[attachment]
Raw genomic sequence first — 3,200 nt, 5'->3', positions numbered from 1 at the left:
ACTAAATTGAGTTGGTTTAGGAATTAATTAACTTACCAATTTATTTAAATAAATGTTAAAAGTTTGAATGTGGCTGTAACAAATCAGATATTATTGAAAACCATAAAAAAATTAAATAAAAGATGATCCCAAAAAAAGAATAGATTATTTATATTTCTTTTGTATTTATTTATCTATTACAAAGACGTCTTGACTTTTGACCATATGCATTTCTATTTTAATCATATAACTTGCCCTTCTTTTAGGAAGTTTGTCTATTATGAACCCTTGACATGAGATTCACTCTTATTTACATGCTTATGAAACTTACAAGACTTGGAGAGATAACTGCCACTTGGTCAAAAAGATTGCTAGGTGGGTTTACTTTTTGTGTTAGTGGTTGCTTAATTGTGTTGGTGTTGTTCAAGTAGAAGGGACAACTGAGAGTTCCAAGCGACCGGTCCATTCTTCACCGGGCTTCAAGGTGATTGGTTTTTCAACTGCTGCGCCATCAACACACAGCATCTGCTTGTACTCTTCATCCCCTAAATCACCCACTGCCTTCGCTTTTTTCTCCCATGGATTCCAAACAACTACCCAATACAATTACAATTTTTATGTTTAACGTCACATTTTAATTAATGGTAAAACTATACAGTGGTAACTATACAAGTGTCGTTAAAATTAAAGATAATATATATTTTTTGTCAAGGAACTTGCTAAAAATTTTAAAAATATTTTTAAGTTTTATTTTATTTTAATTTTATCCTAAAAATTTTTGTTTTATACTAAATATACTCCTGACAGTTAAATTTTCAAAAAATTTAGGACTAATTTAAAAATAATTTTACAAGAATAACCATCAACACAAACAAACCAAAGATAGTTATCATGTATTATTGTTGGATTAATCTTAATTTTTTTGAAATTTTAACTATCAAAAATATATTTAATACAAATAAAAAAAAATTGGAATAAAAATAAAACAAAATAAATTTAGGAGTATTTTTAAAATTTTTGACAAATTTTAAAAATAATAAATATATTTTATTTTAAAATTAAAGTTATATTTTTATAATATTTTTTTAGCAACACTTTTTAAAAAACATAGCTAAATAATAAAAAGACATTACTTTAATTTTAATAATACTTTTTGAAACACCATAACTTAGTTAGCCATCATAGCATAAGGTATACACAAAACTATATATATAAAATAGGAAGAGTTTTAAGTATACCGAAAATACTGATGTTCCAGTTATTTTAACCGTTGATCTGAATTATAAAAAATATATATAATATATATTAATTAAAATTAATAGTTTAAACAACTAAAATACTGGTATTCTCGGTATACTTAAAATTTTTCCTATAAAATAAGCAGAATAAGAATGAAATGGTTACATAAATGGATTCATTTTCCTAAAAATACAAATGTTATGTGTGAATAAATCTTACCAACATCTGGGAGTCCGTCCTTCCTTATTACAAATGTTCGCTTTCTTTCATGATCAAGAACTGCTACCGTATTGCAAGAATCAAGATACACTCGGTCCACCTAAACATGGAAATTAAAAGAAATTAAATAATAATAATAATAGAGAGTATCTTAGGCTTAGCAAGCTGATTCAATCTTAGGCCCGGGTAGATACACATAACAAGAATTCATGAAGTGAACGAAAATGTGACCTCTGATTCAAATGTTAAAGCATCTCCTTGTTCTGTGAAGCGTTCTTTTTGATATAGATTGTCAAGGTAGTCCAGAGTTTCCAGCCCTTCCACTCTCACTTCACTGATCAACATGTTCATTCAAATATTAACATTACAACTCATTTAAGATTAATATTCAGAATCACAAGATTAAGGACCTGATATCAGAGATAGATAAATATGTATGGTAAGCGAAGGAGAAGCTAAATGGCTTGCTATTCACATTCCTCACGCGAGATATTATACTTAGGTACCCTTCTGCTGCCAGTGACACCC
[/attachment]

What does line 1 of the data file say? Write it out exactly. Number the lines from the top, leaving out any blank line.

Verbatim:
Raw genomic sequence first — 3,200 nt, 5'->3', positions numbered from 1 at the left: